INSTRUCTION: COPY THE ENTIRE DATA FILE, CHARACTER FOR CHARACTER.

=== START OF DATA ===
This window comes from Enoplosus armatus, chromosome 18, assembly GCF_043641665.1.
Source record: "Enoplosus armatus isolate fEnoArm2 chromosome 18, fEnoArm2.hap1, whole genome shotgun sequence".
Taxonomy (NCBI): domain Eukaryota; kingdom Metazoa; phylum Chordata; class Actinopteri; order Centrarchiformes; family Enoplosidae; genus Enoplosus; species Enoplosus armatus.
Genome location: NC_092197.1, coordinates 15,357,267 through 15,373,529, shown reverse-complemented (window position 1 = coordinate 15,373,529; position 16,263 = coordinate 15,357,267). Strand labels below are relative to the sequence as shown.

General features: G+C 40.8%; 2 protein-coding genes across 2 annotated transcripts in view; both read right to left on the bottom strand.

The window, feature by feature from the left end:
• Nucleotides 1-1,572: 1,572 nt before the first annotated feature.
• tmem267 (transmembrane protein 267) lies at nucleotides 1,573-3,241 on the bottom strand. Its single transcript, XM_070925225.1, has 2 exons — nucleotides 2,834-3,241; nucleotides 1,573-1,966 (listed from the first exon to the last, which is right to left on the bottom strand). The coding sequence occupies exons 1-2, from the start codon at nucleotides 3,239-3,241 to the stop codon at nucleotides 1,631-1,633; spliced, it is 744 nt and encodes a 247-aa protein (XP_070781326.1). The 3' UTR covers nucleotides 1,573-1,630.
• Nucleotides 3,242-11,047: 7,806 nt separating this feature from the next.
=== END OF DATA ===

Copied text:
This window comes from Enoplosus armatus, chromosome 18, assembly GCF_043641665.1.
Source record: "Enoplosus armatus isolate fEnoArm2 chromosome 18, fEnoArm2.hap1, whole genome shotgun sequence".
Taxonomy (NCBI): domain Eukaryota; kingdom Metazoa; phylum Chordata; class Actinopteri; order Centrarchiformes; family Enoplosidae; genus Enoplosus; species Enoplosus armatus.
Genome location: NC_092197.1, coordinates 15,357,267 through 15,373,529, shown reverse-complemented (window position 1 = coordinate 15,373,529; position 16,263 = coordinate 15,357,267). Strand labels below are relative to the sequence as shown.

General features: G+C 40.8%; 2 protein-coding genes across 2 annotated transcripts in view; both read right to left on the bottom strand.

The window, feature by feature from the left end:
• Nucleotides 1-1,572: 1,572 nt before the first annotated feature.
• tmem267 (transmembrane protein 267) lies at nucleotides 1,573-3,241 on the bottom strand. Its single transcript, XM_070925225.1, has 2 exons — nucleotides 2,834-3,241; nucleotides 1,573-1,966 (listed from the first exon to the last, which is right to left on the bottom strand). The coding sequence occupies exons 1-2, from the start codon at nucleotides 3,239-3,241 to the stop codon at nucleotides 1,631-1,633; spliced, it is 744 nt and encodes a 247-aa protein (XP_070781326.1). The 3' UTR covers nucleotides 1,573-1,630.
• Nucleotides 3,242-11,047: 7,806 nt separating this feature from the next.